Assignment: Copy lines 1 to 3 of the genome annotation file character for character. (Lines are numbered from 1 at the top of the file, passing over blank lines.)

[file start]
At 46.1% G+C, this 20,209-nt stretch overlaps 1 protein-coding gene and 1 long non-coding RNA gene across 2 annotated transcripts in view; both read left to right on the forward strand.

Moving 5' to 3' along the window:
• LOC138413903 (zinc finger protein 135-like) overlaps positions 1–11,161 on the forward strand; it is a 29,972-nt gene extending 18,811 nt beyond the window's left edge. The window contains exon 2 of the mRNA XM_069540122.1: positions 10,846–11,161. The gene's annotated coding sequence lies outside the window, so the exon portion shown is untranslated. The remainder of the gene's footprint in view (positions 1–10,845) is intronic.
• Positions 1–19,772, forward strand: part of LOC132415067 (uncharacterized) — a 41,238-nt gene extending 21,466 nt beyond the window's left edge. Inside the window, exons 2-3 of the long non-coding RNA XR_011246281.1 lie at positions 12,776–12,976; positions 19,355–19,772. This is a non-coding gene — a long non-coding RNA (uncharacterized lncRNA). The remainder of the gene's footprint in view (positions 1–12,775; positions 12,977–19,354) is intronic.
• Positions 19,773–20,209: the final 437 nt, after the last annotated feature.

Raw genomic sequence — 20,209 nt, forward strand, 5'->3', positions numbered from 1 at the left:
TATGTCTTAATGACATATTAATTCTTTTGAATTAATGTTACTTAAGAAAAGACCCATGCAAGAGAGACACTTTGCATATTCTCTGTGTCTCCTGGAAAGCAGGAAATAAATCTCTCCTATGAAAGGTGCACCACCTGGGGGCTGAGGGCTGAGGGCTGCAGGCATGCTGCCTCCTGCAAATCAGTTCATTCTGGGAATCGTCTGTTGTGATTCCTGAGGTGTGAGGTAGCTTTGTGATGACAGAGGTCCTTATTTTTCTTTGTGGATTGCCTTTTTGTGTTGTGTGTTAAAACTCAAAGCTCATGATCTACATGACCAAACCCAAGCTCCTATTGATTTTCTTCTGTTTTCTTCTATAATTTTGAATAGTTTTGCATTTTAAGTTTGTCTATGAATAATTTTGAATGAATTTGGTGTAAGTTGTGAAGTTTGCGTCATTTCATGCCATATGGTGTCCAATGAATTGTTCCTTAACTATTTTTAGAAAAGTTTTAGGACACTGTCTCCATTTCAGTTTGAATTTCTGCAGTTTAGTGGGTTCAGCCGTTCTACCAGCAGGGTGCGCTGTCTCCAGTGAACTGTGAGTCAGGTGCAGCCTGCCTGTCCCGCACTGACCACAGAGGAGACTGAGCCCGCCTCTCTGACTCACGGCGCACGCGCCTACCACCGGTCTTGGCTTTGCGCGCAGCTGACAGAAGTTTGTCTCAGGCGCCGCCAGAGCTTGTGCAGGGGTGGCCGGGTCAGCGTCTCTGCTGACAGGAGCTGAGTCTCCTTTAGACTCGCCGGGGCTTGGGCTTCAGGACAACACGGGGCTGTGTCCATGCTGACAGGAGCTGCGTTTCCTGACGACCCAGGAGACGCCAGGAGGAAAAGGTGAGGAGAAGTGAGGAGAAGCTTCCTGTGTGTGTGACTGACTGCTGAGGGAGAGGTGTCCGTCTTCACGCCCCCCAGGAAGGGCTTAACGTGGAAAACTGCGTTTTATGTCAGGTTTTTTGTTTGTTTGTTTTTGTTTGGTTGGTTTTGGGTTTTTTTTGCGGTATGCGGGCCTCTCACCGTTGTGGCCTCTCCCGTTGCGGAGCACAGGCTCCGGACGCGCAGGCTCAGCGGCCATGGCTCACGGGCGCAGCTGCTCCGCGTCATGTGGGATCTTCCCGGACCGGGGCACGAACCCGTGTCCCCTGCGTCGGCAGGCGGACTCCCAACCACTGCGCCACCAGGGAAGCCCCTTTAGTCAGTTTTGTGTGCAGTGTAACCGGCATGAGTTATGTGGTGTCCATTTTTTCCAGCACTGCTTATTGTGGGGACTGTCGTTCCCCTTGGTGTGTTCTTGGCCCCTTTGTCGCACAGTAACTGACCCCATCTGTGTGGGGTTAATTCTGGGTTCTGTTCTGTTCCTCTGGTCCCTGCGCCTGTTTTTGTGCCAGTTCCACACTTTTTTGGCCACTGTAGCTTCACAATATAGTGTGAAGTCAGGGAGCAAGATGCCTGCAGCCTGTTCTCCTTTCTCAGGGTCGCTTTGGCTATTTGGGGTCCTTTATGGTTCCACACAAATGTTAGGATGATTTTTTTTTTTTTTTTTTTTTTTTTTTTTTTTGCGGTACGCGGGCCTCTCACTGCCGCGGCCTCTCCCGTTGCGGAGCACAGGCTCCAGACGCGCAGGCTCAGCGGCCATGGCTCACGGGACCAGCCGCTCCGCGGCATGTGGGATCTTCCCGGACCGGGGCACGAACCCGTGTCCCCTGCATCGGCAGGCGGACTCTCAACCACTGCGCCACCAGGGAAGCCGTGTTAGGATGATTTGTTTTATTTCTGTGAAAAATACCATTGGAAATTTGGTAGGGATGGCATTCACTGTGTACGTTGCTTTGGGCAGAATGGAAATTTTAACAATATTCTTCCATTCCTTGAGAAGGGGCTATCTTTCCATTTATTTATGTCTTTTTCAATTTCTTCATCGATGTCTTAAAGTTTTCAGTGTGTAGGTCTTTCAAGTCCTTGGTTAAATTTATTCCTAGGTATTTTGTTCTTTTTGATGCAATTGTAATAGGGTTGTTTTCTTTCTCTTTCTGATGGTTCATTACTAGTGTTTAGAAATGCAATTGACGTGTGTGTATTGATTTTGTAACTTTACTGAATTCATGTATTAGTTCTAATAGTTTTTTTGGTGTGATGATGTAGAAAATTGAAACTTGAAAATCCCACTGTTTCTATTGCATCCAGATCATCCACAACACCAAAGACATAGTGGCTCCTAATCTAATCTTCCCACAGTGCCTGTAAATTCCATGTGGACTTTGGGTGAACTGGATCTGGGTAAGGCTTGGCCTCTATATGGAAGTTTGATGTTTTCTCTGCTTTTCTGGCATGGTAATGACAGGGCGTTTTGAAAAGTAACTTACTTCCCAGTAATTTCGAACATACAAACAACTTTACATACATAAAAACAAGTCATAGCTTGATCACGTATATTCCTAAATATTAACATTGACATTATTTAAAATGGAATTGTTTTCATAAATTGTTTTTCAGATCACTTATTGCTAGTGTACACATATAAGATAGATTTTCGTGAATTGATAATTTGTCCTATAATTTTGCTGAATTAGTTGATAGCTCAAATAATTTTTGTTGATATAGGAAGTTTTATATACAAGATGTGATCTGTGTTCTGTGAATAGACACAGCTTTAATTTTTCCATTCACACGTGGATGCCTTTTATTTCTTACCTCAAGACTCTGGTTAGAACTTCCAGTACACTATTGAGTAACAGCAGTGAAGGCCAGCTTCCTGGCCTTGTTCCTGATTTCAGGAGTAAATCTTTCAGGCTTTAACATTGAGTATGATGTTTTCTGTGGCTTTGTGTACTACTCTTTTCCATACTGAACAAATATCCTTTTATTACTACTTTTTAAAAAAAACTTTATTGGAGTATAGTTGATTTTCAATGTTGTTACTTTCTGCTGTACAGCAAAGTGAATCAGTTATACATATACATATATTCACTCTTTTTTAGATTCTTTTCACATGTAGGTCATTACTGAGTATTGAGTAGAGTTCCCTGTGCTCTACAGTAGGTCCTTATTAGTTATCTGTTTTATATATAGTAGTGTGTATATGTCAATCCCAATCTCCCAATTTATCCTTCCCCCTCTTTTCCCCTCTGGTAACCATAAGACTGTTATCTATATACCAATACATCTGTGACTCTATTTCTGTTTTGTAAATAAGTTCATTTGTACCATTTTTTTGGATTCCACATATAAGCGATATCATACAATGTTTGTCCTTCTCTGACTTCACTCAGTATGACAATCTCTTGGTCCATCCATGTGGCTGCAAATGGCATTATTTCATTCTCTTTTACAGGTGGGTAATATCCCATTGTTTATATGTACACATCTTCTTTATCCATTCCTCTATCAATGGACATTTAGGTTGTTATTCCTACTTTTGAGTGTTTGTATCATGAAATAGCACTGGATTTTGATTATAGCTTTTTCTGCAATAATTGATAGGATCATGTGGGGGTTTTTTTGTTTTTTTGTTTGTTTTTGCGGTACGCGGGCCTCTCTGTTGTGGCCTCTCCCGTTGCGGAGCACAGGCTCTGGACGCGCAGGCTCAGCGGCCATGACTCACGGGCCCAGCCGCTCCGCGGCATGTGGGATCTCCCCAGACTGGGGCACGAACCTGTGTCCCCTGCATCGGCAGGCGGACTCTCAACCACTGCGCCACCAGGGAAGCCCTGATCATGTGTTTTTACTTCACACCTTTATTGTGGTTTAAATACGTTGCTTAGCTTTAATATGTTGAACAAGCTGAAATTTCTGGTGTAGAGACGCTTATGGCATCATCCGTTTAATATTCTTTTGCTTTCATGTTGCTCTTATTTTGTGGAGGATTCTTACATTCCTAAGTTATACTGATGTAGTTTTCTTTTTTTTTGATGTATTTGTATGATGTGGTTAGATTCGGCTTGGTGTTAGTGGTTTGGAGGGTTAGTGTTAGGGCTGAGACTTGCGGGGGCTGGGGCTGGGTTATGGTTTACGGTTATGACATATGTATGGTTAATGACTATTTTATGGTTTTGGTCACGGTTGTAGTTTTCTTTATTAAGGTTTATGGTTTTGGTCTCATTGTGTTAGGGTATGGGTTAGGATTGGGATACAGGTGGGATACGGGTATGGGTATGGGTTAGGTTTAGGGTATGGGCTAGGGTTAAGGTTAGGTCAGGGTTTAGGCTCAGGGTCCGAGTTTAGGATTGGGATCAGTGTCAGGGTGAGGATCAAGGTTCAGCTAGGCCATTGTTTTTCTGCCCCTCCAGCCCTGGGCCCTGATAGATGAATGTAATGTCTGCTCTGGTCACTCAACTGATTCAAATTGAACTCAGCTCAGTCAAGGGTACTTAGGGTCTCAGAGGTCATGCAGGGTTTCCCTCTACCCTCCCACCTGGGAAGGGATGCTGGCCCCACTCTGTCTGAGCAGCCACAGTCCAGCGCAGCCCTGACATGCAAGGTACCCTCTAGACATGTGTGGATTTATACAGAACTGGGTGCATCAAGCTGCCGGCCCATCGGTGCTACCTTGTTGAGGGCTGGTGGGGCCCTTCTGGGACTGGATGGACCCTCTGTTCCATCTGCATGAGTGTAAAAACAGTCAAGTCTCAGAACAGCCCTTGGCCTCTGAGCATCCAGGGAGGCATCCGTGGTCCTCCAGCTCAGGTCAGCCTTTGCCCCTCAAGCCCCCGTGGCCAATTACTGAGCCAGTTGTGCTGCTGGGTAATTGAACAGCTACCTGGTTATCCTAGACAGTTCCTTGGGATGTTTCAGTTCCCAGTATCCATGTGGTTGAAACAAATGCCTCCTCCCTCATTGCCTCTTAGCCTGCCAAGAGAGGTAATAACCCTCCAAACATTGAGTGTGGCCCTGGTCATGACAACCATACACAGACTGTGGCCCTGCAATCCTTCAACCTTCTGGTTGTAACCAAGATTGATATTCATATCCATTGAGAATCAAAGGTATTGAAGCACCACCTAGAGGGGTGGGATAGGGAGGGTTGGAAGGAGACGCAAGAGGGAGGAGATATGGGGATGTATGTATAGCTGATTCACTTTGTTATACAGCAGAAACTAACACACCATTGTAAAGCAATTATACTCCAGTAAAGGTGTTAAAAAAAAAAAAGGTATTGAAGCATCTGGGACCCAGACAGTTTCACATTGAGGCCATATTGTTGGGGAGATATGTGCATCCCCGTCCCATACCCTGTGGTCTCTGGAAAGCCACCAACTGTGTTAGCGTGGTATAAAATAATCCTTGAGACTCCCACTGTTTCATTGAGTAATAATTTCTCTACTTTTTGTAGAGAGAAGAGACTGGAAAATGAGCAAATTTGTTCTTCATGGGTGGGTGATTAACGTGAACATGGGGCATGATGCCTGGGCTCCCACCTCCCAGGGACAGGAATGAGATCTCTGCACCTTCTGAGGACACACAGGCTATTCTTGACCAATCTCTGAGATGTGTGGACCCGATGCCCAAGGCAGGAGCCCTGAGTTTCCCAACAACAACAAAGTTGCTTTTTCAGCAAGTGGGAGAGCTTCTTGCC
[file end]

At 46.1% G+C, this 20,209-nt stretch overlaps 1 protein-coding gene and 1 long non-coding RNA gene across 2 annotated transcripts in view; both read left to right on the forward strand.

Moving 5' to 3' along the window:
• LOC138413903 (zinc finger protein 135-like) overlaps positions 1–11,161 on the forward strand; it is a 29,972-nt gene extending 18,811 nt beyond the window's left edge. The window contains exon 2 of the mRNA XM_069540122.1: positions 10,846–11,161. The gene's annotated coding sequence lies outside the window, so the exon portion shown is untranslated. The remainder of the gene's footprint in view (positions 1–10,845) is intronic.